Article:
His trail progress is pretty entertaining, too. His first day in the junior, as he was trotting up to the gate, for a split second, he thought he should trot through the gate standards, instead of stopping next to them. But alas, Kelly guided him through those awkward little moments. For some reason, trots and lopes are easy as can be for him, but in the slow pieces, he wants to multitask by looking around constantly. And as he’s catching glimpses of his environment, he completely loses track of where his feet are, which is not the scenario you want when you’re surrounded by trail poles.
Piece by piece, it’s coming together.
We're all beside ourselves, especially after Chip's first two warm-up days before the show started. The only thing I’m holding my breath over still is whether or not Houdini Chip will appear. While still at Highpoint, he escaped at the NSBA World and was found in the parking lot one morning. Fast forward to a few weeks later at the Denver Futurity - Chip was once again, discovered at dawn, standing in the parking lot, watching the trains go by. So far, he has not escaped in the night here in Arizona, but I certainly wouldn’t put it past him.
During some of our horsemanship placings this week, the Level 2 exhibitors exited immediately after their placings, leaving just a handful of Level 3 exhibitors in the arena to wait for the remainder of the placings. Lauren Love and I were contemplating slipping out, since everyone was headed to the barn after our class, but then I registered how coveted a judge’s placings were for Chip and I. Turns out, seventh place has never felt so good.
I’ve never put words to it, but it’s worth admitting that there are some new pressures to deal with after acquiring a world championship. Expectations exist that weren’t there even just a few months ago - whether or not they’re forefront in one’s mind, they’re affecting. I battled these pressures quite often as I began my amateur career, and the ever-increasing expectations caused me to take a much-needed break from showing and simply get back to my fundamental joy of horses. And now, I’ve realized that there’s a specific beauty to uncharted territory. I’m convinced there’s no better way to offset those pressures than with a green horse. I’ve needed that change of pace.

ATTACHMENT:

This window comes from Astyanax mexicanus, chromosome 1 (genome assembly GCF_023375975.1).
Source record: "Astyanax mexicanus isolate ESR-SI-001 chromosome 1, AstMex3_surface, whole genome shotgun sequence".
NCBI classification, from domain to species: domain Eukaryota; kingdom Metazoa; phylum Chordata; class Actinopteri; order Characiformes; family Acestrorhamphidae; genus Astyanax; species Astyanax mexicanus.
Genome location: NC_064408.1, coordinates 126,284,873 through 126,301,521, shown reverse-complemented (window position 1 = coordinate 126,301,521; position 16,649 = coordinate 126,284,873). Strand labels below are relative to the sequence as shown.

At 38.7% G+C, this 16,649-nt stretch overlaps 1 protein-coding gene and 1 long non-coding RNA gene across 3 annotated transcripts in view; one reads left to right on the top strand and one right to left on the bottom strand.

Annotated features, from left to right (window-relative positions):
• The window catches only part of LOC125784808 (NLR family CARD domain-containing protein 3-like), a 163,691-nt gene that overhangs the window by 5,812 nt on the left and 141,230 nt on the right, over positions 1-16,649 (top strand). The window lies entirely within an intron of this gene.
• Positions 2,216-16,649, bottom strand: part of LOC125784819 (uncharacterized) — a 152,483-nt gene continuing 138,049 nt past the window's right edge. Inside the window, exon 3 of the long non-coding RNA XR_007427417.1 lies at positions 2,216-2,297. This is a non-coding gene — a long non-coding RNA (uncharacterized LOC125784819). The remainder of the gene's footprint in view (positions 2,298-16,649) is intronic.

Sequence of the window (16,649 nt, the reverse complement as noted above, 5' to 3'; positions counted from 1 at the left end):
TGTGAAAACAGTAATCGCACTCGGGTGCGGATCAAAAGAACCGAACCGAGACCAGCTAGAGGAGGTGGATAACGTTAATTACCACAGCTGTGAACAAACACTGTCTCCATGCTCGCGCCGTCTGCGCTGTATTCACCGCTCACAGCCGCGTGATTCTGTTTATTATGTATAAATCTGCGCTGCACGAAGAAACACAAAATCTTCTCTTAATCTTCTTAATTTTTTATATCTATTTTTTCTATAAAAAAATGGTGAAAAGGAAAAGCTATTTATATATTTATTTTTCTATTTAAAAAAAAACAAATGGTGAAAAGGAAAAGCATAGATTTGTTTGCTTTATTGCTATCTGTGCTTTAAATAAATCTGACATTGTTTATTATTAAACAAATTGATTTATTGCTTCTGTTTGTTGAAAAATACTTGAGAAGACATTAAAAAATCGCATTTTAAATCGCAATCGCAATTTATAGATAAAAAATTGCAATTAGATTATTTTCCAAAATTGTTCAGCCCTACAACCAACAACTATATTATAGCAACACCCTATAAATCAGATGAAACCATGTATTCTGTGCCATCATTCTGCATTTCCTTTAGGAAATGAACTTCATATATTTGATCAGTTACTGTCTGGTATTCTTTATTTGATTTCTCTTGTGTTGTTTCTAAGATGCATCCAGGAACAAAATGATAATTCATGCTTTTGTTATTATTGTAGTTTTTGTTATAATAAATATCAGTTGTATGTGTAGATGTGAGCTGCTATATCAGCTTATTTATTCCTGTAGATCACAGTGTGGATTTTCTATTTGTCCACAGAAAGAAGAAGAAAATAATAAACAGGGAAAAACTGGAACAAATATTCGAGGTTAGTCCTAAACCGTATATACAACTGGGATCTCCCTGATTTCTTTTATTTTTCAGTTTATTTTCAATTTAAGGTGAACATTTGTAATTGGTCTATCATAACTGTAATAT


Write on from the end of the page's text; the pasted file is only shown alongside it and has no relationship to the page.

My support crew has been such a joy to share this week’s new accomplishments with. One of my dear friends introduced me this week as a “multiple world champion.” It’s quite silly to me, because the person usually identifying me with such a title is due that same recognition. It takes a village to make a champion. This isn’t just a solo thing, and our trainers, families and (practically family) friends are what make great opportunities not just possible, but attainable.
No matter what horse I’m working with, I’m guaranteed to hit a wall here or there. A few times throughout the Sun Circuit, I interpreted Chip’s actions as misbehavior when it was actually just confusion and miscoordination. Thankfully, it’s not up to me to figure it out all on my own. With Kelly’s expert instruction and the encouragement of my sweet friends and family, my patience was realigned and I gained a greater understanding of Mr. Chips.
And so here I am, in familiar territories with unfamiliar circumstances. Between showing a horse that belonged to my mom last year and showing my 4-year-old this year, the stakes are constantly shifting - I hardly ever know what to expect. With a little bit of persistence, and a whole lot of love, things are paying off in great ways. Success has a number of definitions, friends. Stay encouraged in whatever season you’re at, chase after your goals, and love those horses.
Check out the slideshow above for more photos from the Arizona Sun Circuit.